Conclusion

This study provides valuable new information about the experience of pregnancy anxiety and beliefs related to pregnancy. Prior research has found that pregnancy anxiety predicts shorter gestational length, particularly for Latinas (Ramos et al., 2019), and this study takes a necessary step in revealing specific themes that may be important to consider in the context of Latina perinatal health. These results may guide future investigations of this distinct prenatal experience with the goal of improving the pregnancy experience of Latinas. These findings represent a step forward in understanding the role of culture on maternal affect in Latinas at a crucial time in their childbearing years.

Public Significance Statement

This qualitative study of Latinas living in the western United States indicates that the childbirth process, losing the baby, and the baby being born with a defect were the main sources of pregnancy anxiety. The results of this study provide new directions that will be important to consider in future work on the Latina pregnancy experience, such as feeling lucky to be pregnant, believing that pregnancy is a blessing from God, and the importance of family involvement in maintaining a healthy pregnancy. Raising awareness about maternal mental health in Latinas may help public health researchers and clinicians reduce the risk of adversity that pregnancy anxiety can confer during pregnancy and in the transition to motherhood.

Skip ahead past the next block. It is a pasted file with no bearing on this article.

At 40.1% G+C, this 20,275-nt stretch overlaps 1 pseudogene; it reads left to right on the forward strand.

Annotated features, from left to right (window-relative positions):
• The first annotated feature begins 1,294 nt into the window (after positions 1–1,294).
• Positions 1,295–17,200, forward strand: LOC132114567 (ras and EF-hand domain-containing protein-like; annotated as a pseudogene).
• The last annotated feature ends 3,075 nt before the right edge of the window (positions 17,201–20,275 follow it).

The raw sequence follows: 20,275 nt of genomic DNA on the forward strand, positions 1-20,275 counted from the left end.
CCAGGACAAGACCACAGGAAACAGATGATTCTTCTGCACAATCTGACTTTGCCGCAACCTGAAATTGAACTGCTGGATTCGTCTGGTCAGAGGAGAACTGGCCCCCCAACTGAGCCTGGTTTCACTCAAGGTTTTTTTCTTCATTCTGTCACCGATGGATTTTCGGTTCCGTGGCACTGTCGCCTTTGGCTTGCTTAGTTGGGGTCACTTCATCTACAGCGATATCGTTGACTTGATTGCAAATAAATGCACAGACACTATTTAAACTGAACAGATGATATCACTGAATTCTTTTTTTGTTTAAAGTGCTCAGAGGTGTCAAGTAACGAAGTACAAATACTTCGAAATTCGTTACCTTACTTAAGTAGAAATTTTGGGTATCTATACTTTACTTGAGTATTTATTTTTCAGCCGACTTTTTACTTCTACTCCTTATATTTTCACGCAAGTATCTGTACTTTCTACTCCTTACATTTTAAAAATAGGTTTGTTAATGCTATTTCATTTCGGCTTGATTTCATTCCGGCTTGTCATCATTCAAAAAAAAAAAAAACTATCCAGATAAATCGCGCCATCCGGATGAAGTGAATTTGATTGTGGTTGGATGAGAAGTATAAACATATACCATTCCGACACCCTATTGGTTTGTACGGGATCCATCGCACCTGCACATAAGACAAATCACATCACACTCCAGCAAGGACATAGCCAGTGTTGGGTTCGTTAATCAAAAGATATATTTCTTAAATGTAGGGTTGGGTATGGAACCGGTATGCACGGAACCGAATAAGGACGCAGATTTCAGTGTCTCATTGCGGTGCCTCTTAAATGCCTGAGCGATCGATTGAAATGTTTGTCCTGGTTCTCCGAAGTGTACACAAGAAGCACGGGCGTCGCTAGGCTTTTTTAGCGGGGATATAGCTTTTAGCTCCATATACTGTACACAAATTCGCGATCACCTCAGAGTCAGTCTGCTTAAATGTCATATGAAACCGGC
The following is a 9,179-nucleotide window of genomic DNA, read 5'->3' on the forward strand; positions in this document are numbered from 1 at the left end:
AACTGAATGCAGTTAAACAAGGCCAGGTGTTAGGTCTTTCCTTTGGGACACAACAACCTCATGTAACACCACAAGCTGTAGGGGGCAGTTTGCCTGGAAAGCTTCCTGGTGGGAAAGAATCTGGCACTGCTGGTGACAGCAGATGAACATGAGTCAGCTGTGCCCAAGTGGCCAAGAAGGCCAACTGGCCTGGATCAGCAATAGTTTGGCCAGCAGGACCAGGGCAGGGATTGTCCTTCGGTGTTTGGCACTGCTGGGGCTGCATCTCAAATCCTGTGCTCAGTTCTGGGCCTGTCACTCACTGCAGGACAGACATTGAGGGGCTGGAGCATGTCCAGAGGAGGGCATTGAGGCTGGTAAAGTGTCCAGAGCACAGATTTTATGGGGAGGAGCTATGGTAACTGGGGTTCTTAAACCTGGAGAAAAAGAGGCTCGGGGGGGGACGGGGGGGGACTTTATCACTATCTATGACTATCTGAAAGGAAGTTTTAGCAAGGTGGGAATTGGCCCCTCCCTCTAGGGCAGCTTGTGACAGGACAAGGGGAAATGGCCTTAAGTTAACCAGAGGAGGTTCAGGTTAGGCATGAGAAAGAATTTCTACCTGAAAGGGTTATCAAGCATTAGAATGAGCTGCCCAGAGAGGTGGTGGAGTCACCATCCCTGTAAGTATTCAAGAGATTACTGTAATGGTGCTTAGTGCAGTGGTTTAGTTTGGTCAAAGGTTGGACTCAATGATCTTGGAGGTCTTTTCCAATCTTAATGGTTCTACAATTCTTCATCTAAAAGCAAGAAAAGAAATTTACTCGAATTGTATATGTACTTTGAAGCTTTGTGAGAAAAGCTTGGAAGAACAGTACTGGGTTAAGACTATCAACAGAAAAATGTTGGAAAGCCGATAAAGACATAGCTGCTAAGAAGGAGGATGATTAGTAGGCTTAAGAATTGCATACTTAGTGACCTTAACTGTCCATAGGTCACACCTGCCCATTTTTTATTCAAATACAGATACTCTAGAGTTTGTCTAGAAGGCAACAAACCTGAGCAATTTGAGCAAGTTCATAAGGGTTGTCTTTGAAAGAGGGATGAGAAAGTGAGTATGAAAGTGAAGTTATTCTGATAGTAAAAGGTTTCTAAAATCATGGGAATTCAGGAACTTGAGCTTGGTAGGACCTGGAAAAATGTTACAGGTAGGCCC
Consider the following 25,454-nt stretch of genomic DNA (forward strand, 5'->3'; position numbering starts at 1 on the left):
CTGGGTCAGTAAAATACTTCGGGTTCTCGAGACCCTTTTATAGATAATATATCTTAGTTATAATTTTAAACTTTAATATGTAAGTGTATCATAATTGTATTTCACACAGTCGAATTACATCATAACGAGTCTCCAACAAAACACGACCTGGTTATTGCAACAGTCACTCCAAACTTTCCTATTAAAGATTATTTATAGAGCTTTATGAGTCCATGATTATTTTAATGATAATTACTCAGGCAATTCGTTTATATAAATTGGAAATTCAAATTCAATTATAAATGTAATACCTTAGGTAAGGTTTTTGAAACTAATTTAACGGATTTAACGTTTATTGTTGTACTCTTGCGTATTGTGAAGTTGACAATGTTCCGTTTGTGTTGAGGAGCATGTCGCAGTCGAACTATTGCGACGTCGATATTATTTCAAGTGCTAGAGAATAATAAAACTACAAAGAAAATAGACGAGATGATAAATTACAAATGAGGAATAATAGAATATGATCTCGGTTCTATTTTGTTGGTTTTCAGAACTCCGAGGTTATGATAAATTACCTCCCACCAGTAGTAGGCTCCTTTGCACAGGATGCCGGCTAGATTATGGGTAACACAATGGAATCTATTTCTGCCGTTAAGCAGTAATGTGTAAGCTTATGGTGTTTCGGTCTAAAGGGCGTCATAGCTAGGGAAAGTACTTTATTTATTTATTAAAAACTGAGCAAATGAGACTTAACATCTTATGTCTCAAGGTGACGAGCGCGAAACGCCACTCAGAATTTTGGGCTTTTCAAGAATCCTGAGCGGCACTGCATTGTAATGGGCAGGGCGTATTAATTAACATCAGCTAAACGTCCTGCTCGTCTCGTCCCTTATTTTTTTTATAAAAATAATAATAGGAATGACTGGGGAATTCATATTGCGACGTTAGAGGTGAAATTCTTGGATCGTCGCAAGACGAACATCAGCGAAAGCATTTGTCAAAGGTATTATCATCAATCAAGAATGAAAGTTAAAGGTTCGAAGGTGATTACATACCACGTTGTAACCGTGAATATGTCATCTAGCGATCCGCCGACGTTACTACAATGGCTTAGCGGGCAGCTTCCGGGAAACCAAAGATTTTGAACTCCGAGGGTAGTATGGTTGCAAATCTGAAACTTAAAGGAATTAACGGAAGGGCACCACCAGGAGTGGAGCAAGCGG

Acknowledgements: